but everything that is happening to him is deserved because he has never stopped working and believing in his own ability.”
As if he, or any Atlético player, would ever be allowed to relax while Simeone is in charge. Ditto for the Leicester players. For all that Leicester Manager Claudio Ranieri comes across as an avuncular man, there is the same relentlessness from him as there is with Simeone, and the same reminders that no player is above the team. The hard work required by this team-first ethic is not universally popular, but Leicester and Atlético have to be admired. They have thrown down the gauntlet to much wealthier clubs.
Though obduracy is basic to Atlético’s game plans, they are nowhere close to the famedcatenacciodefendingofInterMilan in the 1960s. Catenaccio (bolting the door) was thoroughly defensive. The way that Atlético throttled the supposedly greater attacking talents of Bayern this week was done on the front foot as they pressed Munich back deep in their own half.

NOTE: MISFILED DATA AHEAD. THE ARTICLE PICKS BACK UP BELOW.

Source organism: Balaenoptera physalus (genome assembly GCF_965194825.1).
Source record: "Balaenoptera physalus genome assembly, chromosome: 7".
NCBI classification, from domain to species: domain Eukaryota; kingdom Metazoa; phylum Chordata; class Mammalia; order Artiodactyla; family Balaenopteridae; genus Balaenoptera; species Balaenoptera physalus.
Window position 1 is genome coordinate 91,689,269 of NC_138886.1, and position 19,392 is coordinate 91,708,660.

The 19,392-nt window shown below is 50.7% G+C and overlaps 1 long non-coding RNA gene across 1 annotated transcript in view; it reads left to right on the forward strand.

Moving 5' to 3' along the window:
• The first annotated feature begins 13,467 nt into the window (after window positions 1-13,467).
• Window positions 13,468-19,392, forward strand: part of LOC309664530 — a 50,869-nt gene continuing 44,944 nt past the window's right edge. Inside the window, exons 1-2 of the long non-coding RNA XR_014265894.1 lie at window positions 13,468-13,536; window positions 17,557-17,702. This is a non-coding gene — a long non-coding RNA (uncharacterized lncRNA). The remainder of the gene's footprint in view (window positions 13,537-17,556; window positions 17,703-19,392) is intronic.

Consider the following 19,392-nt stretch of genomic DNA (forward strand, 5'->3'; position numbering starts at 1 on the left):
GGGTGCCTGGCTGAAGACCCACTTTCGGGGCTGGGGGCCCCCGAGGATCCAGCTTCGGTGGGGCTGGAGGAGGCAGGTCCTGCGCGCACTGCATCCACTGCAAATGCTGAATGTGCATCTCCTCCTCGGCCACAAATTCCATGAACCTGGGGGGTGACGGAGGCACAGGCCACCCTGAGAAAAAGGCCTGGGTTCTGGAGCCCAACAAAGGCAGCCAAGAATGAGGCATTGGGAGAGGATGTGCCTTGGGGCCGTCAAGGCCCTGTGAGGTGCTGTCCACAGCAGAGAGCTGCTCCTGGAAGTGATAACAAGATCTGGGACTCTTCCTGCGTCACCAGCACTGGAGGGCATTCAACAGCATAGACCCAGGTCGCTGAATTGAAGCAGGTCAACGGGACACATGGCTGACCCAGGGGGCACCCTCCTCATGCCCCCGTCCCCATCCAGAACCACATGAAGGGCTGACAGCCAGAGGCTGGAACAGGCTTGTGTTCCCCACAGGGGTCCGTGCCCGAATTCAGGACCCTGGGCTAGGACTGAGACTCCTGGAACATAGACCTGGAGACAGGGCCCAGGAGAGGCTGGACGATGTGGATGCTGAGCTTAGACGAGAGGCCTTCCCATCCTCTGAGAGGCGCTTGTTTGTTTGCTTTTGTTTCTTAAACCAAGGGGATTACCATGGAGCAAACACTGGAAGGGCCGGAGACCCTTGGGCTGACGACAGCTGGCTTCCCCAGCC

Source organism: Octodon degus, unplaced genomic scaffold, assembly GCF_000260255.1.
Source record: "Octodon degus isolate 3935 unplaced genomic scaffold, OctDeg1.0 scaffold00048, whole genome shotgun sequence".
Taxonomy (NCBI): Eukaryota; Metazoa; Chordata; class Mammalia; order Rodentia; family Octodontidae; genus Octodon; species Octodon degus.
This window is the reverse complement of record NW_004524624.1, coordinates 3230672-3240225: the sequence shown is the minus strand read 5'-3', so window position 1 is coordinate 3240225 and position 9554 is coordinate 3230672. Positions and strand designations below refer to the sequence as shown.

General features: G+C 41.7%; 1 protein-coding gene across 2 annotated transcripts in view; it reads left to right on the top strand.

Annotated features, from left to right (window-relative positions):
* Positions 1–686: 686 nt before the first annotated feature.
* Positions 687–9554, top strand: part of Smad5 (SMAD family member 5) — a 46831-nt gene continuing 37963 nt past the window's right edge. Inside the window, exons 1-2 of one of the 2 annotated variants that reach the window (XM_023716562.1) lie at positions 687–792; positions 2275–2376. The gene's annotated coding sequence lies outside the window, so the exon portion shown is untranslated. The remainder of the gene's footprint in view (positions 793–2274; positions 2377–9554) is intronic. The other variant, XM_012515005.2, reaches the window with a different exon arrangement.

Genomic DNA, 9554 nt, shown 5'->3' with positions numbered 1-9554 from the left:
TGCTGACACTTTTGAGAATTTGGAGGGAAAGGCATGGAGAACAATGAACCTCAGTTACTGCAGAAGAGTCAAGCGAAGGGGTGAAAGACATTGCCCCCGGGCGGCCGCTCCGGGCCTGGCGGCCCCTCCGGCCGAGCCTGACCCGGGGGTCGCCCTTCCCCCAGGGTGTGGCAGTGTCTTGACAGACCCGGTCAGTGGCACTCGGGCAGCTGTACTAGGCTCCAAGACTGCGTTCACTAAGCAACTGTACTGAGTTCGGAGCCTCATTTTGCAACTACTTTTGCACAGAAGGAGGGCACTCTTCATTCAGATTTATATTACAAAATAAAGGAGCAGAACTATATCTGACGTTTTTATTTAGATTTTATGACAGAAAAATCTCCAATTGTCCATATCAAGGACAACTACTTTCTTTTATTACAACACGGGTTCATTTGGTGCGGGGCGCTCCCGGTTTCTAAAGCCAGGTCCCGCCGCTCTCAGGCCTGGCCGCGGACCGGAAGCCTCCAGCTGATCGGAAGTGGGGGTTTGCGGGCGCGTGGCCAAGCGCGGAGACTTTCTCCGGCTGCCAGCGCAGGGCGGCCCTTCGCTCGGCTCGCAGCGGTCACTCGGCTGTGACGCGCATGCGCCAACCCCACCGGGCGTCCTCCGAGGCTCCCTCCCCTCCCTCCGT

Later, with the goal in the bag, Atlético did revert to blanket defending in front of their own penalty area, the same way that they had drawn the sting out of Barcelona in the quarterfinals. On paper, Bayern still have the talents (and the home record) to overturn this loss in Munich on Tuesday. But that has been said of the big guns in England against Leicester all season long. And there is another similarity between the two clubs — the fact that both the English league leaders and Atlético line up in a 4-4-2 formation that was viewed as outmoded in the modern era. Somehow, they make it work.